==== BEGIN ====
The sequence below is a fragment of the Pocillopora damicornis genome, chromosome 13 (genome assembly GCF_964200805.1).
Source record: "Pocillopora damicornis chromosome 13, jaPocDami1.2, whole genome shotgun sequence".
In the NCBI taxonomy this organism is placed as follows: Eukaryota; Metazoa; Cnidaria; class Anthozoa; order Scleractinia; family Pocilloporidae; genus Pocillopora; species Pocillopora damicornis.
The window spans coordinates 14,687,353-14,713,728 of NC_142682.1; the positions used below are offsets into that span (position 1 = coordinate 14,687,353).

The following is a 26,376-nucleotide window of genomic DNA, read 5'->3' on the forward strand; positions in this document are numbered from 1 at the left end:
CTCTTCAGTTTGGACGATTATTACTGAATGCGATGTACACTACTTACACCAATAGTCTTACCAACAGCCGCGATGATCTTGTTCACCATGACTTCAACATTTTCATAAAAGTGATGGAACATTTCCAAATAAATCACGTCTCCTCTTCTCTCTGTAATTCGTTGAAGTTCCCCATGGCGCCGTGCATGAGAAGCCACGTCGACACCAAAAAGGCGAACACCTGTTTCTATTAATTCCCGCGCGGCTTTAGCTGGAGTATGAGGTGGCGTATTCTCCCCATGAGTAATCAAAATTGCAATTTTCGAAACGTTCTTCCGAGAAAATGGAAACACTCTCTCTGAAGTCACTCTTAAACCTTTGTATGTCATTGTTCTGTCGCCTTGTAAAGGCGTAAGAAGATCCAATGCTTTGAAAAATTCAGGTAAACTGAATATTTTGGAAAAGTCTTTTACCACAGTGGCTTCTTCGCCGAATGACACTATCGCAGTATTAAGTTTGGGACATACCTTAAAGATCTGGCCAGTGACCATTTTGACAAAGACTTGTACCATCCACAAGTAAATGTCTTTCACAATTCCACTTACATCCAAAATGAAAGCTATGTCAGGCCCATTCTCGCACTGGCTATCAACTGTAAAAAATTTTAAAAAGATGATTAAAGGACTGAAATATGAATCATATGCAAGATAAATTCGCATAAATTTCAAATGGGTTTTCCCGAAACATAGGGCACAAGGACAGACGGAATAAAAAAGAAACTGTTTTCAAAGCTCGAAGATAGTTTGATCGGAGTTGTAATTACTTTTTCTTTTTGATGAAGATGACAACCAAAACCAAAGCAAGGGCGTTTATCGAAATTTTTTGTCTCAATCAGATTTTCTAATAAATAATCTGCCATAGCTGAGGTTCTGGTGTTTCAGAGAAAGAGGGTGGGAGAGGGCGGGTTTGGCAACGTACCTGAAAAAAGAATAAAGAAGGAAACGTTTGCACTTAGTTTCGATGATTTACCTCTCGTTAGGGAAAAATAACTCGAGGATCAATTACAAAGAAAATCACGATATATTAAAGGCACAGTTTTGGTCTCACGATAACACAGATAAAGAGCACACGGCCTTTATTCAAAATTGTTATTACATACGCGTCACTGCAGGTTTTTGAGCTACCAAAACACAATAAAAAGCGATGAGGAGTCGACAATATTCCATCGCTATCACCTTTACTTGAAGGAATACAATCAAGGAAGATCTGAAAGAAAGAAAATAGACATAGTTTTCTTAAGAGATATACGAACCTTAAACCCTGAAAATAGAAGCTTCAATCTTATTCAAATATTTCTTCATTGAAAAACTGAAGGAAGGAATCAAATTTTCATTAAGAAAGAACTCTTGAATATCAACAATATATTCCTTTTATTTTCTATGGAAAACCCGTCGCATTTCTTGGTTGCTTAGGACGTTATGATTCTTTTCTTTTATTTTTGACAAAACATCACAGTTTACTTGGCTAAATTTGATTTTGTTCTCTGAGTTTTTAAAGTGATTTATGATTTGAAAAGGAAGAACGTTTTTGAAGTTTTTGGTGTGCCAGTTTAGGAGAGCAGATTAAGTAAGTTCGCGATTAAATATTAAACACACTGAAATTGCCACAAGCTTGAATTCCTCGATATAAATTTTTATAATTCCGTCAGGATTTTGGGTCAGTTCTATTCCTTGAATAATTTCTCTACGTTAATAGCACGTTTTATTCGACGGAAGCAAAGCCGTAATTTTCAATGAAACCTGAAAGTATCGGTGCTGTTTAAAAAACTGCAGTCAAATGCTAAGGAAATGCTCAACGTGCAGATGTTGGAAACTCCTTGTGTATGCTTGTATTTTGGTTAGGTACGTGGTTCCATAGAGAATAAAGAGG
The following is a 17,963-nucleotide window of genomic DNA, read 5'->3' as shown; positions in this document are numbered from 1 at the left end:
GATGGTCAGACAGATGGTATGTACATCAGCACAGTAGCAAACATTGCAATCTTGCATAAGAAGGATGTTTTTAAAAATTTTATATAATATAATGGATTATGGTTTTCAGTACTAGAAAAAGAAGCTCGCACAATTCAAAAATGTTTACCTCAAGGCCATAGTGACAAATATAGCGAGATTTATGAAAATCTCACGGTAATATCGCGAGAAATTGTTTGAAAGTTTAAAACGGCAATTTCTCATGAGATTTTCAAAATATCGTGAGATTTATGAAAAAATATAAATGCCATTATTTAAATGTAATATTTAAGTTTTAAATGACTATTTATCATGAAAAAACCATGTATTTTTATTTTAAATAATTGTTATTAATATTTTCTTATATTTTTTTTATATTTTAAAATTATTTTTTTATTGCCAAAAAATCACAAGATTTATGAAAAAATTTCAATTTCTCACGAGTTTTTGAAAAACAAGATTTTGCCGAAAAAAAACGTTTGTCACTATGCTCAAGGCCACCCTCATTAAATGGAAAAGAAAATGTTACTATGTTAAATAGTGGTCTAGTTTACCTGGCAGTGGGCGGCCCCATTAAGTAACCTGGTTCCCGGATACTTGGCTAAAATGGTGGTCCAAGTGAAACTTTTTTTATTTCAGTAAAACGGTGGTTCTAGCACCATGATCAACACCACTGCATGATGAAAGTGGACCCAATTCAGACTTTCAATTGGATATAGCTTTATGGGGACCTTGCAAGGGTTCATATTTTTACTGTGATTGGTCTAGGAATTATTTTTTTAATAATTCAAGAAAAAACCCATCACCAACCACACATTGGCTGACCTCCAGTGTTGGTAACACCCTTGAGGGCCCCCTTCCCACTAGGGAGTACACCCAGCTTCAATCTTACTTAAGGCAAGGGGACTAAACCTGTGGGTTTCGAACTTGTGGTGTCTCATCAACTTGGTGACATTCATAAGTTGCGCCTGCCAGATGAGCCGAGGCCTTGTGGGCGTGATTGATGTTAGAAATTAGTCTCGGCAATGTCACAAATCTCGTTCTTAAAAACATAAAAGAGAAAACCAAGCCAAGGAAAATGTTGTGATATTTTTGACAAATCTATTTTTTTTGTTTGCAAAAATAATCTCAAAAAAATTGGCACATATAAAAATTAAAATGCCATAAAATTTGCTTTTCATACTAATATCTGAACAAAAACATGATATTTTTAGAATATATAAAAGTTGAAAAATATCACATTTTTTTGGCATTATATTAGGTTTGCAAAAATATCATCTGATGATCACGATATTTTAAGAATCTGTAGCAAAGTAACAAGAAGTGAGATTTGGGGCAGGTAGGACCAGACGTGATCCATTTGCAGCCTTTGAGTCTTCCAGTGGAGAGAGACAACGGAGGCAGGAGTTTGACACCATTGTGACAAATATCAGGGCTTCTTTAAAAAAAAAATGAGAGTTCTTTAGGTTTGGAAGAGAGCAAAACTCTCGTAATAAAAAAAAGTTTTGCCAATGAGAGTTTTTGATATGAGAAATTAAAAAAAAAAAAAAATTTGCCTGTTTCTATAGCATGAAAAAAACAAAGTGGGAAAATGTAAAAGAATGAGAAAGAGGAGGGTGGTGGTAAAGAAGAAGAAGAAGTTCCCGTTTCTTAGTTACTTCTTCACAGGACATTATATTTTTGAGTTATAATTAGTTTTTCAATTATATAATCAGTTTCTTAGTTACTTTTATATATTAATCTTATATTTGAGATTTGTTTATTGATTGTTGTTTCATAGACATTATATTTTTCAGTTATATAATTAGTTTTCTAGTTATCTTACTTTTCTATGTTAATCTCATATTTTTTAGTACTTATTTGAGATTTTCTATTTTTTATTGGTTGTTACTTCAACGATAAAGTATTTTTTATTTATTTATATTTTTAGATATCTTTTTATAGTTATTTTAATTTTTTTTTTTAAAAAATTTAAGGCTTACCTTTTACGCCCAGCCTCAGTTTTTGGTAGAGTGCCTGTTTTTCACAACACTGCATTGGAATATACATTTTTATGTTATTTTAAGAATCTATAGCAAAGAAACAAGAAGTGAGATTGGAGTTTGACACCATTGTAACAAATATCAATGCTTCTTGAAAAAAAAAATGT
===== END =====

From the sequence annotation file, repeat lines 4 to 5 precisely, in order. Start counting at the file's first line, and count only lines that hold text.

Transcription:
The window spans coordinates 14,687,353-14,713,728 of NC_142682.1; the positions used below are offsets into that span (position 1 = coordinate 14,687,353).

The following is a 26,376-nucleotide window of genomic DNA, read 5'->3' on the forward strand; positions in this document are numbered from 1 at the left end: